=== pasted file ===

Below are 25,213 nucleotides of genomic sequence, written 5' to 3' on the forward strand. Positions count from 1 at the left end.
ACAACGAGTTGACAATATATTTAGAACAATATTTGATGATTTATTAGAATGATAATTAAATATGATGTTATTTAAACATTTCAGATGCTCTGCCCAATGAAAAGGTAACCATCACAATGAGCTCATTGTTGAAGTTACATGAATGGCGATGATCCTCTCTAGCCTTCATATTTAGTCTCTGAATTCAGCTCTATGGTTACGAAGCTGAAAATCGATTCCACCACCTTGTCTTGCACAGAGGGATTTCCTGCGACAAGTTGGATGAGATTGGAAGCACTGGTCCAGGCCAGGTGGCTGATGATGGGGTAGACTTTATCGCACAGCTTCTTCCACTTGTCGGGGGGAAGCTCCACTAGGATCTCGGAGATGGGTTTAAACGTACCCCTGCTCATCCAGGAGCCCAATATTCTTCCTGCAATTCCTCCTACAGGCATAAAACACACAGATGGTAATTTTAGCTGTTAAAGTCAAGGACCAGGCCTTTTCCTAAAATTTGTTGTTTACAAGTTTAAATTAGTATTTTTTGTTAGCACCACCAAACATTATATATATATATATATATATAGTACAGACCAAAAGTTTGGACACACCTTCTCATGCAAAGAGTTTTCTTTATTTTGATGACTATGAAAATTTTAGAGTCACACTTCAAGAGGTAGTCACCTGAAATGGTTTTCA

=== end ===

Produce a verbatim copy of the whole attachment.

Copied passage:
Below are 25,213 nucleotides of genomic sequence, written 5' to 3' on the forward strand. Positions count from 1 at the left end.
ACAACGAGTTGACAATATATTTAGAACAATATTTGATGATTTATTAGAATGATAATTAAATATGATGTTATTTAAACATTTCAGATGCTCTGCCCAATGAAAAGGTAACCATCACAATGAGCTCATTGTTGAAGTTACATGAATGGCGATGATCCTCTCTAGCCTTCATATTTAGTCTCTGAATTCAGCTCTATGGTTACGAAGCTGAAAATCGATTCCACCACCTTGTCTTGCACAGAGGGATTTCCTGCGACAAGTTGGATGAGATTGGAAGCACTGGTCCAGGCCAGGTGGCTGATGATGGGGTAGACTTTATCGCACAGCTTCTTCCACTTGTCGGGGGGAAGCTCCACTAGGATCTCGGAGATGGGTTTAAACGTACCCCTGCTCATCCAGGAGCCCAATATTCTTCCTGCAATTCCTCCTACAGGCATAAAACACACAGATGGTAATTTTAGCTGTTAAAGTCAAGGACCAGGCCTTTTCCTAAAATTTGTTGTTTACAAGTTTAAATTAGTATTTTTTGTTAGCACCACCAAACATTATATATATATATATATATATAGTACAGACCAAAAGTTTGGACACACCTTCTCATGCAAAGAGTTTTCTTTATTTTGATGACTATGAAAATTTTAGAGTCACACTTCAAGAGGTAGTCACCTGAAATGGTTTTCA